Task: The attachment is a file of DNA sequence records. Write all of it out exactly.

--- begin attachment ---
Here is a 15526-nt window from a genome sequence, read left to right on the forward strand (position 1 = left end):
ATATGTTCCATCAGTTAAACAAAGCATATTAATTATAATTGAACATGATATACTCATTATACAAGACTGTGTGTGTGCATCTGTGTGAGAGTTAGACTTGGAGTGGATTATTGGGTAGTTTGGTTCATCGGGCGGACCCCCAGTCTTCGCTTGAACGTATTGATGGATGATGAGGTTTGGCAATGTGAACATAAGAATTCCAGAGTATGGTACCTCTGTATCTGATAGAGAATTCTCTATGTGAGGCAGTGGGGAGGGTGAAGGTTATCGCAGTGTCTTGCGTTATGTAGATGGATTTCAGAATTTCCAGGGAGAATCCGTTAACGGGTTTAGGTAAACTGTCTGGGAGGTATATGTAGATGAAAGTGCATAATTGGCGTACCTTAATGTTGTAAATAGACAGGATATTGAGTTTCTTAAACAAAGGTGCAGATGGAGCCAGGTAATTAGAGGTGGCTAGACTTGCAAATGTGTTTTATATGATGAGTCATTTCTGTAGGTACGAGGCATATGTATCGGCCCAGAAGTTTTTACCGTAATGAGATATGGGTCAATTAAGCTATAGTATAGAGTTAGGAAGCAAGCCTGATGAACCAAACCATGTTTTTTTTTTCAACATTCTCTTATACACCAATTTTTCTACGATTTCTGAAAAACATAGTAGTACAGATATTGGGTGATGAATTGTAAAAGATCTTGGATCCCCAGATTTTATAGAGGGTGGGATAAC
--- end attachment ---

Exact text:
Here is a 15526-nt window from a genome sequence, read left to right on the forward strand (position 1 = left end):
ATATGTTCCATCAGTTAAACAAAGCATATTAATTATAATTGAACATGATATACTCATTATACAAGACTGTGTGTGTGCATCTGTGTGAGAGTTAGACTTGGAGTGGATTATTGGGTAGTTTGGTTCATCGGGCGGACCCCCAGTCTTCGCTTGAACGTATTGATGGATGATGAGGTTTGGCAATGTGAACATAAGAATTCCAGAGTATGGTACCTCTGTATCTGATAGAGAATTCTCTATGTGAGGCAGTGGGGAGGGTGAAGGTTATCGCAGTGTCTTGCGTTATGTAGATGGATTTCAGAATTTCCAGGGAGAATCCGTTAACGGGTTTAGGTAAACTGTCTGGGAGGTATATGTAGATGAAAGTGCATAATTGGCGTACCTTAATGTTGTAAATAGACAGGATATTGAGTTTCTTAAACAAAGGTGCAGATGGAGCCAGGTAATTAGAGGTGGCTAGACTTGCAAATGTGTTTTATATGATGAGTCATTTCTGTAGGTACGAGGCATATGTATCGGCCCAGAAGTTTTTACCGTAATGAGATATGGGTCAATTAAGCTATAGTATAGAGTTAGGAAGCAAGCCTGATGAACCAAACCATGTTTTTTTTTTCAACATTCTCTTATACACCAATTTTTCTACGATTTCTGAAAAACATAGTAGTACAGATATTGGGTGATGAATTGTAAAAGATCTTGGATCCCCAGATTTTATAGAGGGTGGGATAAC